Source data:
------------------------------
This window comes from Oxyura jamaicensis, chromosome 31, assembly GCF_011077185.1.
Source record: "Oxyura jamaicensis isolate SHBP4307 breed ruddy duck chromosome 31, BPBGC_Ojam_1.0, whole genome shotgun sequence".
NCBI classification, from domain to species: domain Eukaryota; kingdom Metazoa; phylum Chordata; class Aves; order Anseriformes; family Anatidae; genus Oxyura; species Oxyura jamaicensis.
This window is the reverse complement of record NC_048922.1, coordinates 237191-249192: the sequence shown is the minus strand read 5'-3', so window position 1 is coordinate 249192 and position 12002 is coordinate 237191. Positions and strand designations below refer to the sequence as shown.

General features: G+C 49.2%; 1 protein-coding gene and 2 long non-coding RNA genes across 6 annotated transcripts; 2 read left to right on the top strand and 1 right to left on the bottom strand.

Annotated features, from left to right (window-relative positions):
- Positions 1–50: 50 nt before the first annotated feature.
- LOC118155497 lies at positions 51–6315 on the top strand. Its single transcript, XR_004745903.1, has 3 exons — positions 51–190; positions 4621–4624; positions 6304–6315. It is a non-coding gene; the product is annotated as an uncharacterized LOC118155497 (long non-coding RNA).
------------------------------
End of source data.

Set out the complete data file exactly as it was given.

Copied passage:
This window comes from Oxyura jamaicensis, chromosome 31, assembly GCF_011077185.1.
Source record: "Oxyura jamaicensis isolate SHBP4307 breed ruddy duck chromosome 31, BPBGC_Ojam_1.0, whole genome shotgun sequence".
NCBI classification, from domain to species: domain Eukaryota; kingdom Metazoa; phylum Chordata; class Aves; order Anseriformes; family Anatidae; genus Oxyura; species Oxyura jamaicensis.
This window is the reverse complement of record NC_048922.1, coordinates 237191-249192: the sequence shown is the minus strand read 5'-3', so window position 1 is coordinate 249192 and position 12002 is coordinate 237191. Positions and strand designations below refer to the sequence as shown.

General features: G+C 49.2%; 1 protein-coding gene and 2 long non-coding RNA genes across 6 annotated transcripts; 2 read left to right on the top strand and 1 right to left on the bottom strand.

Annotated features, from left to right (window-relative positions):
- Positions 1–50: 50 nt before the first annotated feature.
- LOC118155497 lies at positions 51–6315 on the top strand. Its single transcript, XR_004745903.1, has 3 exons — positions 51–190; positions 4621–4624; positions 6304–6315. It is a non-coding gene; the product is annotated as an uncharacterized LOC118155497 (long non-coding RNA).